Treating the wall as simply supported on all four sides from *Figure 3*, the top edge reaction equals 430 lbs/ft. With the anchor bolts spaced at 4 feet on-center, the shear force per anchor bolt equals 1720 lbs. Referring to the 2018 *National Design Specification for Wood Construction*, page 99, Table 12E, the allowable shear force is on the order of 400 pounds, less than the applied load.

The solution at this point could consist of decreasing the bolt spacing to approximately 1 foot on-center or designing the wall as a flat plate supported on three sides with the top edge free. In most cases, the contractor will balk at installing anchor bolts at 1 foot on-center which leaves the designer with the option of designing the wall reinforcing by treating it as a flat plate free at the top and supported on the three remaining sides.

To determine the horizontal and vertical steel, one could conservatively assume free at the top and pinned at the remaining three sides. The resulting horizontal and vertical bending moments can be calculated using Figure 4 and are equal to 1.86 and 1.21 ft-kips/ft, respectively. Assuming “vertical edges fixed” results in a reduction of approximately 21% and 13% for the horizontal and vertical bending moments, respectively, based on *Figure 5*. Horizontal bending moments at the vertical edges can be conservatively determined utilizing *Figure 6*, resulting in 3.77 ft-kips/ft.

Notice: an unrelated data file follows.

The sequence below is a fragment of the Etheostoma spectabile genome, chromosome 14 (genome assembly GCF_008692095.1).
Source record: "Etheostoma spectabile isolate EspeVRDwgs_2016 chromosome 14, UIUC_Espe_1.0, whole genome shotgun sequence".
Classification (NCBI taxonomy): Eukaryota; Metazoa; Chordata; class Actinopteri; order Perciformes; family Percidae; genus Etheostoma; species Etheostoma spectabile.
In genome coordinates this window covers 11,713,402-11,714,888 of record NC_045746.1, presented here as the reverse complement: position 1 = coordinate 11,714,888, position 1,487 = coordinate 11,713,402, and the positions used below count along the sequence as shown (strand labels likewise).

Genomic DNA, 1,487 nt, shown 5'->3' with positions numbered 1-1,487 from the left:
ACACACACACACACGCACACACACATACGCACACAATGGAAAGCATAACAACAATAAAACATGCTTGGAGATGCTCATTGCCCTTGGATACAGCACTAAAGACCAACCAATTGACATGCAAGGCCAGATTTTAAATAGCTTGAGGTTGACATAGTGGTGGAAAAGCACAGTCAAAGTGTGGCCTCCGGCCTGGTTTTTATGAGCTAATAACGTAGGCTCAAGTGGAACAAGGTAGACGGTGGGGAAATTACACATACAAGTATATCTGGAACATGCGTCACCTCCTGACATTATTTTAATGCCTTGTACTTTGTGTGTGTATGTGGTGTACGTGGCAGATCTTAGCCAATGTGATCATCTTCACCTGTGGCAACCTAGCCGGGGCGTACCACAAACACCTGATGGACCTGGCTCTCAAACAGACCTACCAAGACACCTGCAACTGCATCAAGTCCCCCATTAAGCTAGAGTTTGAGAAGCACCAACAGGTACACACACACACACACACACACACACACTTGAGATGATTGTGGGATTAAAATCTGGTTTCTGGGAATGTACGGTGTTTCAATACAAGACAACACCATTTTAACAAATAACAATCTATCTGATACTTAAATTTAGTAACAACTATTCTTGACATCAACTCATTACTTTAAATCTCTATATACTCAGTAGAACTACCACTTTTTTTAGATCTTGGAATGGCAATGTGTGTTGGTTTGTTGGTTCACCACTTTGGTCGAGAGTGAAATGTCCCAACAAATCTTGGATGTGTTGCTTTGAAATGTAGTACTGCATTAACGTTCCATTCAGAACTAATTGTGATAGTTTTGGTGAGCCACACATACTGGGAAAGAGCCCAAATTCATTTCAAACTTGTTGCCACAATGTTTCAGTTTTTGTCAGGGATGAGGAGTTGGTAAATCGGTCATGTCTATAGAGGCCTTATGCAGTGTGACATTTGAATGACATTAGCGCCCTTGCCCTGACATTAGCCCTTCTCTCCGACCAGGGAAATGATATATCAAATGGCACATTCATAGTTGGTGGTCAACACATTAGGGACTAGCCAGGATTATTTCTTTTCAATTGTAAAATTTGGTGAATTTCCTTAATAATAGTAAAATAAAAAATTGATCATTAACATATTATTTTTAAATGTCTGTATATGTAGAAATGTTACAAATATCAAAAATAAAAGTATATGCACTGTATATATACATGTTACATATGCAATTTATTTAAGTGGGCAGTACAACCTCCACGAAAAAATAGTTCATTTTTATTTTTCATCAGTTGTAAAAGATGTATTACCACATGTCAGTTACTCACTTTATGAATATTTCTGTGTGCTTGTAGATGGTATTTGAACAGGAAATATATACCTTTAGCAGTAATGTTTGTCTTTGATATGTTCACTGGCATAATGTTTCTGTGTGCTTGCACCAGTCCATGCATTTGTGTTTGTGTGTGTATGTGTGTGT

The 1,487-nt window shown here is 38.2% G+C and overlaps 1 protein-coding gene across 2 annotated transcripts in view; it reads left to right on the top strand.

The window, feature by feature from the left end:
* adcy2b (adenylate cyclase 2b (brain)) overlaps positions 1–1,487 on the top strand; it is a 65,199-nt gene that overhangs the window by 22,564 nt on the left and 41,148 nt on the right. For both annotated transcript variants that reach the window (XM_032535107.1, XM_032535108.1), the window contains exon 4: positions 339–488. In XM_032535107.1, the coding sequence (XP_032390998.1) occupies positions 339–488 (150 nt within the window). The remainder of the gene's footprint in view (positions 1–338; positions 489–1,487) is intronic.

*Table 3* shows the required reinforcing steel.

*Table 4* shows a comparison of the reinforcing for an 8- by 24-foot wall simply supported on four sides based on the prescriptive method in the 2012 IRC and the charts developed via the FEM method. Concrete strength is 4 ksi and steel yield is 60 ksi, with reinforcing in the middle of the wall.

The IRC is based on the premise that the top of the wall provides adequate support such that only beam action is considered spanning from top to bottom. As noted earlier, in some cases an inadequate connection potentially exists at the top of the wall. As a result, one must first determine if the connection at the top of the wall can provide adequate support and then design the wall accordingly. The reinforcing vertical steel for the prescriptive IRC method is based upon treating the wall as a simply supported beam from top to bottom; whereas, the FEM method considers plate action. Safe designs require having justifiable assumptions that adequately account for real-world behavior. The use of these design aids can help the practicing engineer meet code requirements by providing a rational basis for answering the question “what constitutes lateral support at the top of the wall?”■

## References

*Theory of Plates and Shells*, S. Timoshenko and S. Woinowsky-Krieger, McGraw Hill Book Company 1959.

*Rectangular Concrete Tanks*, Portland Cement Association Document ST 63.

2012 *International Residential Code for One- and Two-Family Dwellings*, International Code Council.